The FHWA Office of Safety is developing a Strategic Highway Safety Plan (SHSP) Community of Practice (COP). The SHSP COP will be an online forum for SHSP practitioners and stakeholders who represent the 4 E's of safety (engineering, enforcement, education, and emergency services/response) to interact with peers on SHSP-related issues and learn about the latest SHSP resources, noteworthy practices and events.
A community of practice (COP) is a group of people who share a common concern, practice, or "domain of interest" and learn how to be more effective in this domain as they interact regularly. In this case, the domain of interest is the SHSP.
The SHSP COP Will Be A Place For SHSP Practitioners To:
A community of practice is not merely a community of interest—people who like certain kinds of movies, for instance. Members of a COP are practitioners. They develop a shared repertoire of resources, including experiences, stories, tools, and ways of addressing recurring problems; in short, a shared practice. In a COP, members value their collective competence and learn from each other. In pursuing their interest in their domain, members engage in joint activities and discussions, help each other, and share information.
The SHSP COP will centralize and disseminate information for States about the range of roadway safety practices and strategies being implemented across the Nation through SHSPs as well as provide the opportunity for SHSP practitioners to interact with their peers on SHSP issues. Information and resources will be available from FHWA, a variety of Federal and State agencies, and other safety partners.
If you participate in your State's SHSP development and implementation, or would like to, this forum will be for you. So we'd like to know what would make the COP the most useful and informative for you. Please share your ideas for content, featured topics and discussions, partner resources, SHSP-related events and anything else you think would be helpful to you and your SHSP peers. We'll do our best to build your suggestions into the COP.
To share your ideas or for more information, please contact: Jennifer Warren, FHWA Office of Safety, Jennifer.firstname.lastname@example.org, 202-366-2157.
By: John V. Moulden, Manager, FHWA R&T National Partnership Program
The new highway authorization, MAP-21, provides FHWA with the flexibility to structure a comprehensive Research and Technology (R&T) program that aligns with highway transportation needs. In a substantial change from the SAFETEA-LU authorization, the FHWA's R&T portfolio now has greater ability be responsive to stakeholder needs under MAP-21.
FHWA conducts R&T on highway problems of national scope and importance. The newly released FHWA R&T Agenda website is designed to improve understanding of FHWA's R&T priorities among stakeholders and to increase stakeholder input and collaboration. Michael Trentacoste, Associate Administrator for Research, Development, and Technology, noted, "We see the FHWA R&T Agenda and website as a critical elements in our efforts to make the FHWA R&T program more transparent and receptive to the needs of our states and other stakeholders."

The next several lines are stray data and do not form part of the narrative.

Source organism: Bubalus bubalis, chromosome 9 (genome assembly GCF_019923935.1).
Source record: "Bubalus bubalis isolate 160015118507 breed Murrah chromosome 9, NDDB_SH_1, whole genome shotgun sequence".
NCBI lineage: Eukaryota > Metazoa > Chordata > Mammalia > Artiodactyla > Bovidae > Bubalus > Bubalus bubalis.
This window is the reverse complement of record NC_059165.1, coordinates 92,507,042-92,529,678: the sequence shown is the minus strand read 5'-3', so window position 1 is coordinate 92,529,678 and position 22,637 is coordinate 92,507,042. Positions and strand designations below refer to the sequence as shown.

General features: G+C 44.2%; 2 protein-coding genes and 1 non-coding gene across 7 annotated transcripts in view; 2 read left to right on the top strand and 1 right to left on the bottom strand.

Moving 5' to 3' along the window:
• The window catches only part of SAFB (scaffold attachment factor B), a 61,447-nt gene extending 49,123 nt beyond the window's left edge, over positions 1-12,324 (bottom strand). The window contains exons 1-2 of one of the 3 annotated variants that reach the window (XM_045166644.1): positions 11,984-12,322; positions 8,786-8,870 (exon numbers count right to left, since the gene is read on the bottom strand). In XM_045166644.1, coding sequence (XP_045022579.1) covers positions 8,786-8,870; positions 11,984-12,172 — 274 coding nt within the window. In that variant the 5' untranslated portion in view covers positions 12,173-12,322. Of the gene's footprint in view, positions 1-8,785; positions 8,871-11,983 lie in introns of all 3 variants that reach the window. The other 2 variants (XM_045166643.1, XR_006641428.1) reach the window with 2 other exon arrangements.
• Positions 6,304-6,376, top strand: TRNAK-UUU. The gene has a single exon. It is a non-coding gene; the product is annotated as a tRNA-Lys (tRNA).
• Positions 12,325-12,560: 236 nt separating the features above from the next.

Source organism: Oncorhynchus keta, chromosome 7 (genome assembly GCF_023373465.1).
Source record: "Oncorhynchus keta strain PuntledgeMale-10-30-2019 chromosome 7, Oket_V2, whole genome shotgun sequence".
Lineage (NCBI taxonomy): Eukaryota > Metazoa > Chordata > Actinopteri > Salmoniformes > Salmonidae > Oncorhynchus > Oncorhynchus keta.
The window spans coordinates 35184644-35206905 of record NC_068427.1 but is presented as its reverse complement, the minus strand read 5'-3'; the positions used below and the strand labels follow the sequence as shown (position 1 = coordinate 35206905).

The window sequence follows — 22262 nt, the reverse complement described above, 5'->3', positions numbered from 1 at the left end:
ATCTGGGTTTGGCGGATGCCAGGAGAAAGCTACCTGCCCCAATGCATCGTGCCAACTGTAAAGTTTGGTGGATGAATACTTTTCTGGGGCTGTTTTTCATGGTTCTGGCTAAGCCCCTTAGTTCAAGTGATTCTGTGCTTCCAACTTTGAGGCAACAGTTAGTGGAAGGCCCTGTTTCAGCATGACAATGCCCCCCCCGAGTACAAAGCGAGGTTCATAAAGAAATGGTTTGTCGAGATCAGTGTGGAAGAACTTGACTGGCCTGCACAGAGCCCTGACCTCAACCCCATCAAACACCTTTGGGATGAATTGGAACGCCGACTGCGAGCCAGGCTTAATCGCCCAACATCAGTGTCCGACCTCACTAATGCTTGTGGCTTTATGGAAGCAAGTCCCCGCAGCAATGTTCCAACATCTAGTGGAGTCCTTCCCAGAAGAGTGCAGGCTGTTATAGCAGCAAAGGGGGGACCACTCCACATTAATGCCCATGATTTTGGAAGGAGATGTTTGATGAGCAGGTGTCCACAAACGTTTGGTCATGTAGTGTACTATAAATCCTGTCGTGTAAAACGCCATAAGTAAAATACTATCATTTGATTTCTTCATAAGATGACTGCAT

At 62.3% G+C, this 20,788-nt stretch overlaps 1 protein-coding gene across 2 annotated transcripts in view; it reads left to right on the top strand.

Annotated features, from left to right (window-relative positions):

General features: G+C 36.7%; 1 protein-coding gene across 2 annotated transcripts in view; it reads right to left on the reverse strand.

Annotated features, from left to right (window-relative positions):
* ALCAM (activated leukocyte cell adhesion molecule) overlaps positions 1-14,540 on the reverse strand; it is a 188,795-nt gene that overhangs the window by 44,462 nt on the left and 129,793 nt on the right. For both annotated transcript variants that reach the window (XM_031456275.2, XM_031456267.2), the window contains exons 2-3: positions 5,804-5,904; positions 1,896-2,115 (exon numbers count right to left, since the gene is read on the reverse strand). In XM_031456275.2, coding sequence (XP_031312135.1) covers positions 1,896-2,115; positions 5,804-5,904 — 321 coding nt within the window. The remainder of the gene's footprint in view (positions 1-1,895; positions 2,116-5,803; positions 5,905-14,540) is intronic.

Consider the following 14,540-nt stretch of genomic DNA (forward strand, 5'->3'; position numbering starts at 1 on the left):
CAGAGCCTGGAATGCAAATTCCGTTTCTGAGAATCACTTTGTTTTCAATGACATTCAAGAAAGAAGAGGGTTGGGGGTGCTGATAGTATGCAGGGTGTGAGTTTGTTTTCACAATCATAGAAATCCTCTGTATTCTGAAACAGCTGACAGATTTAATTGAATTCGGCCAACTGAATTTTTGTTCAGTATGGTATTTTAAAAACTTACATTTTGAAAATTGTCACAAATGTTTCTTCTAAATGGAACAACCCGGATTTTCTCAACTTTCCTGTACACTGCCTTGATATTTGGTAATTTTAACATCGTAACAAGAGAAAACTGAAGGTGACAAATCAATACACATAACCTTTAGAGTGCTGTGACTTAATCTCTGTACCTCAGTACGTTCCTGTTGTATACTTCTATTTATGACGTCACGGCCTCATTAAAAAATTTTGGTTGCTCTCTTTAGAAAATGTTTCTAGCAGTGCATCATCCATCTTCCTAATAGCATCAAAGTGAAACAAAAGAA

The FHWA R&T Program is based on objectives and strategies defined by the offices that oversee FHWA's major disciplines or topic areas. Offices accomplish their objectives through innovative strategies that guide research planning on high-priority topics. Activities or projects follow from the objectives and strategies. For example, one Safety R&D Office Objective—support the systematic planning, management and evaluation of roadway safety—employs several strategies including "develop and deploy tools, processes and guidance to support evidence-based safety decision-making. " The Roadway Data Improvement Program is an activity designed to support and achieve that objective.
The new R&T website, located at https://www.fhwa.dot.gov/research/fhwaresearch/agenda/, depicts each office's objectives and strategies and showcases examples of activities that illustrate how the R&T Agenda stimulates new practices and policies that will result in safer, more efficient, and more sustainable roadways across the United States.
The FHWA Research and Technology Agenda Web Page
The new website is designed to tell the FHWA R&T story—what we do and why we are doing it. It does this by providing a high-level overview of and context for FHWA R&T, featuring the cross-cutting work of our research and program offices, improving accessibility of the FHWA R&T portfolio to stakeholders, and providing a web-based mechanism for stakeholder input.
The website presents FHWA's R&T agenda in two ways. The first shows how the FHWA research and program offices address the six major, national-level R&T challenges facing the Nation's highways:
The second presents information by traditional discipline or topic areas: Infrastructure, Operations, Safety, Policy, Planning & Environment, Federal Lands, Exploratory Advanced Research (EAR), and Innovative Program Delivery (IPD). The web page also describes how each office's strategic objectives drive that office's R&T portfolios.